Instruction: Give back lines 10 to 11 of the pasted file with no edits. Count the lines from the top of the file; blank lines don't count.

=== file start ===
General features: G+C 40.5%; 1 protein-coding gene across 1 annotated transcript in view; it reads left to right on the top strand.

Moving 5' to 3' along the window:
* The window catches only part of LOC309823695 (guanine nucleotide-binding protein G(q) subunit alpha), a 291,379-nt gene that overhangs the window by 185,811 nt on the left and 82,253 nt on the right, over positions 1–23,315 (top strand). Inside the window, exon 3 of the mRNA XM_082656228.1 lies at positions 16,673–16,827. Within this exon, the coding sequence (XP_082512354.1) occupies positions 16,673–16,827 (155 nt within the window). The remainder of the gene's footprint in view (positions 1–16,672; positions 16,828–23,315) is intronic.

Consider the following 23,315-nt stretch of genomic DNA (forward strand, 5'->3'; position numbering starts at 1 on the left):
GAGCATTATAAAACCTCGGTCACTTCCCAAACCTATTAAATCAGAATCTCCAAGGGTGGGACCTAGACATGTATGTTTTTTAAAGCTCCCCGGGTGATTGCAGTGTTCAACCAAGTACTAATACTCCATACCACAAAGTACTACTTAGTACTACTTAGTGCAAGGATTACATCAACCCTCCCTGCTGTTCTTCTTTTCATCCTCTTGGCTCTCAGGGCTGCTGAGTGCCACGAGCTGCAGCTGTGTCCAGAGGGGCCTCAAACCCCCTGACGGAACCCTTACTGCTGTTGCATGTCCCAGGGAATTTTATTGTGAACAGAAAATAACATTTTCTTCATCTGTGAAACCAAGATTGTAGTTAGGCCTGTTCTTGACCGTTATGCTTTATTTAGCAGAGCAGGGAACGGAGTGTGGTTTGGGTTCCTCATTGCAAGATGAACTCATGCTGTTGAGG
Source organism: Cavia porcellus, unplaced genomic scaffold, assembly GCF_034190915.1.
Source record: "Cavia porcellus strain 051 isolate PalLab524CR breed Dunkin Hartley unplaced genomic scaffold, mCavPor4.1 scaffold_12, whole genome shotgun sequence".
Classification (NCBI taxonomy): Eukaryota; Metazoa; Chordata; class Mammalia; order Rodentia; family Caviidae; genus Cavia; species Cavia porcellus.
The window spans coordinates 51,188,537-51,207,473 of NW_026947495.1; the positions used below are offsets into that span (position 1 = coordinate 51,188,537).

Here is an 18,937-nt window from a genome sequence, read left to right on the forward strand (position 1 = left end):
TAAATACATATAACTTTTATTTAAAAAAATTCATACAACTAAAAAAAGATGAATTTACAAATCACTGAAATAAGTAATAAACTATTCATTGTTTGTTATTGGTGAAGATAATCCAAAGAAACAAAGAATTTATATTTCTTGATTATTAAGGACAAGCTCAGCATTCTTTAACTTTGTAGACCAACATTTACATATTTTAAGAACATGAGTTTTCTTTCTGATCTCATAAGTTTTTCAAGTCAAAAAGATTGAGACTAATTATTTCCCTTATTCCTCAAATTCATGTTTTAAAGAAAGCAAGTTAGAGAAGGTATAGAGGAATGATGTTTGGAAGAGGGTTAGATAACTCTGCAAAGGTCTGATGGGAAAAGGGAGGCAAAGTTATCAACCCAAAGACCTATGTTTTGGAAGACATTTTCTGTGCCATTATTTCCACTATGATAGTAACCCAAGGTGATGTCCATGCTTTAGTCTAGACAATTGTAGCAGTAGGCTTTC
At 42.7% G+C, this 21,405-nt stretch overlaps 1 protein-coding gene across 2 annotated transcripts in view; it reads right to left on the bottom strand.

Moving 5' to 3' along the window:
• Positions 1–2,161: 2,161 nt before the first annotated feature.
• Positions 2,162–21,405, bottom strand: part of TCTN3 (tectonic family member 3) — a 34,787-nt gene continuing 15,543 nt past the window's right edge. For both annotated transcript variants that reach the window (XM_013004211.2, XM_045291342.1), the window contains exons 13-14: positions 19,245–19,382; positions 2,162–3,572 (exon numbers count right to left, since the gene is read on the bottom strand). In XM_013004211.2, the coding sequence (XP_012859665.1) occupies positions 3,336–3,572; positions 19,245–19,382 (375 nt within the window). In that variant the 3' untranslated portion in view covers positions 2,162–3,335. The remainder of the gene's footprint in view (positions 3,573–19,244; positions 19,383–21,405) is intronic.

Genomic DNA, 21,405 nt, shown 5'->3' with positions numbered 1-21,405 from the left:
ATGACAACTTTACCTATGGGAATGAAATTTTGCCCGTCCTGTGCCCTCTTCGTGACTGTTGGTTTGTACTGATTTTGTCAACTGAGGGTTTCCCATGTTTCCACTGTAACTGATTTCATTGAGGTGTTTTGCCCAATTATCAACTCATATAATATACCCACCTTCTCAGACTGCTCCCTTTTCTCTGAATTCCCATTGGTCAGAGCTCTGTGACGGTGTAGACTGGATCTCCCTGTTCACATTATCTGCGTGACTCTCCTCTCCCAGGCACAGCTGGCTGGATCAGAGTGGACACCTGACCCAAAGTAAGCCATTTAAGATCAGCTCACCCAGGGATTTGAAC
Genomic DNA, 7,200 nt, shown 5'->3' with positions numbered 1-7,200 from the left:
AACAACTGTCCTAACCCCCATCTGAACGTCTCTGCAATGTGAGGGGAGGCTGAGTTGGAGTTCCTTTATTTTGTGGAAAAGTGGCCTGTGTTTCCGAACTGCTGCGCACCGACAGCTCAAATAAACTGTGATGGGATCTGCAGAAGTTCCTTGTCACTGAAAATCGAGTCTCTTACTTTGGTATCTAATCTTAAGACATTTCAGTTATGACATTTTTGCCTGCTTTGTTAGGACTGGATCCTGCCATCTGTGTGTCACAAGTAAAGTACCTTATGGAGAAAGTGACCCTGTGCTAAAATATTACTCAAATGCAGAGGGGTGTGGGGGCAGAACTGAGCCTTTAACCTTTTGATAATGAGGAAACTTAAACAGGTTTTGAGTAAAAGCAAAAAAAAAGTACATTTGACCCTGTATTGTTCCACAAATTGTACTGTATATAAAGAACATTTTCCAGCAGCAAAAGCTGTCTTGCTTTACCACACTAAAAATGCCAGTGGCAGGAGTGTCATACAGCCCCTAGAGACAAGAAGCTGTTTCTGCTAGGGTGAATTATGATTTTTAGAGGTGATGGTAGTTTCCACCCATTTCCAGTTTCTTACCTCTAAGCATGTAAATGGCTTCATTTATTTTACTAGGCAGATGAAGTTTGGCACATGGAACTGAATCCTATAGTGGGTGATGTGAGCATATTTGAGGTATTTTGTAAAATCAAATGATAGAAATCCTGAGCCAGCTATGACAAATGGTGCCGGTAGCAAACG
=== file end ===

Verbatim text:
Here is an 18,937-nt window from a genome sequence, read left to right on the forward strand (position 1 = left end):
TAAATACATATAACTTTTATTTAAAAAAATTCATACAACTAAAAAAAGATGAATTTACAAATCACTGAAATAAGTAATAAACTATTCATTGTTTGTTATTGGTGAAGATAATCCAAAGAAACAAAGAATTTATATTTCTTGATTATTAAGGACAAGCTCAGCATTCTTTAACTTTGTAGACCAACATTTACATATTTTAAGAACATGAGTTTTCTTTCTGATCTCATAAGTTTTTCAAGTCAAAAAGATTGAGACTAATTATTTCCCTTATTCCTCAAATTCATGTTTTAAAGAAAGCAAGTTAGAGAAGGTATAGAGGAATGATGTTTGGAAGAGGGTTAGATAACTCTGCAAAGGTCTGATGGGAAAAGGGAGGCAAAGTTATCAACCCAAAGACCTATGTTTTGGAAGACATTTTCTGTGCCATTATTTCCACTATGATAGTAACCCAAGGTGATGTCCATGCTTTAGTCTAGACAATTGTAGCAGTAGGCTTTC